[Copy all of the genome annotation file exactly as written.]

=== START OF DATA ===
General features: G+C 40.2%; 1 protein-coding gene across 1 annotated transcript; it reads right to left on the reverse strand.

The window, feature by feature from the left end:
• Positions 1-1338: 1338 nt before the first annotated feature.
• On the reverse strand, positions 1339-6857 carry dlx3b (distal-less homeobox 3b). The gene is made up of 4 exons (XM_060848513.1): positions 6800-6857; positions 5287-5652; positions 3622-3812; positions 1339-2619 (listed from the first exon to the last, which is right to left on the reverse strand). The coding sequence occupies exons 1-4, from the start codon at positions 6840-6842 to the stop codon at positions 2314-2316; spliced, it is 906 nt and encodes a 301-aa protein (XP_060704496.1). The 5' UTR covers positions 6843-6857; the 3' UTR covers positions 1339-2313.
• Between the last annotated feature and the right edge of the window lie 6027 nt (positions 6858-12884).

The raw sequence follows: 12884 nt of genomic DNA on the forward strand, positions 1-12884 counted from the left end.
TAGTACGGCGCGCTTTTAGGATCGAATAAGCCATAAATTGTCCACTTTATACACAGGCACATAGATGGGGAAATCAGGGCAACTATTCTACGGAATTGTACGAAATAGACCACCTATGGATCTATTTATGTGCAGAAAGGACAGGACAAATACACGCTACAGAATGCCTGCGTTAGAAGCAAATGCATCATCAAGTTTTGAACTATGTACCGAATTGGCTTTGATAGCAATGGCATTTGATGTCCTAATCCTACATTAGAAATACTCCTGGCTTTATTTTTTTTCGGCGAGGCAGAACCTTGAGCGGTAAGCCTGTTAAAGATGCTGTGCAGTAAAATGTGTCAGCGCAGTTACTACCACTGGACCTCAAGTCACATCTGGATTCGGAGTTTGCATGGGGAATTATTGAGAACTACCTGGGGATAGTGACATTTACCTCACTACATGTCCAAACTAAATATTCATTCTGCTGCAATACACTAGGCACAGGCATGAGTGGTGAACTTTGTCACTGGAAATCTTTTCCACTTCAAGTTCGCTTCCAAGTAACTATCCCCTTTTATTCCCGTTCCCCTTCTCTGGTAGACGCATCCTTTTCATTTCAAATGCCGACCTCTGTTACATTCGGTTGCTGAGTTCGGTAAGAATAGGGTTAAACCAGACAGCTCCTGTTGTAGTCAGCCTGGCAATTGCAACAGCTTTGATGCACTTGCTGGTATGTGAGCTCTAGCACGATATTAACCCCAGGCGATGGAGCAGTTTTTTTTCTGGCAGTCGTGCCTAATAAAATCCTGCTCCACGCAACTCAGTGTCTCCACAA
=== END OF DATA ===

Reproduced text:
General features: G+C 40.2%; 1 protein-coding gene across 1 annotated transcript; it reads right to left on the reverse strand.

The window, feature by feature from the left end:
• Positions 1-1338: 1338 nt before the first annotated feature.
• On the reverse strand, positions 1339-6857 carry dlx3b (distal-less homeobox 3b). The gene is made up of 4 exons (XM_060848513.1): positions 6800-6857; positions 5287-5652; positions 3622-3812; positions 1339-2619 (listed from the first exon to the last, which is right to left on the reverse strand). The coding sequence occupies exons 1-4, from the start codon at positions 6840-6842 to the stop codon at positions 2314-2316; spliced, it is 906 nt and encodes a 301-aa protein (XP_060704496.1). The 5' UTR covers positions 6843-6857; the 3' UTR covers positions 1339-2313.
• Between the last annotated feature and the right edge of the window lie 6027 nt (positions 6858-12884).

The raw sequence follows: 12884 nt of genomic DNA on the forward strand, positions 1-12884 counted from the left end.
TAGTACGGCGCGCTTTTAGGATCGAATAAGCCATAAATTGTCCACTTTATACACAGGCACATAGATGGGGAAATCAGGGCAACTATTCTACGGAATTGTACGAAATAGACCACCTATGGATCTATTTATGTGCAGAAAGGACAGGACAAATACACGCTACAGAATGCCTGCGTTAGAAGCAAATGCATCATCAAGTTTTGAACTATGTACCGAATTGGCTTTGATAGCAATGGCATTTGATGTCCTAATCCTACATTAGAAATACTCCTGGCTTTATTTTTTTTCGGCGAGGCAGAACCTTGAGCGGTAAGCCTGTTAAAGATGCTGTGCAGTAAAATGTGTCAGCGCAGTTACTACCACTGGACCTCAAGTCACATCTGGATTCGGAGTTTGCATGGGGAATTATTGAGAACTACCTGGGGATAGTGACATTTACCTCACTACATGTCCAAACTAAATATTCATTCTGCTGCAATACACTAGGCACAGGCATGAGTGGTGAACTTTGTCACTGGAAATCTTTTCCACTTCAAGTTCGCTTCCAAGTAACTATCCCCTTTTATTCCCGTTCCCCTTCTCTGGTAGACGCATCCTTTTCATTTCAAATGCCGACCTCTGTTACATTCGGTTGCTGAGTTCGGTAAGAATAGGGTTAAACCAGACAGCTCCTGTTGTAGTCAGCCTGGCAATTGCAACAGCTTTGATGCACTTGCTGGTATGTGAGCTCTAGCACGATATTAACCCCAGGCGATGGAGCAGTTTTTTTTCTGGCAGTCGTGCCTAATAAAATCCTGCTCCACGCAACTCAGTGTCTCCACAA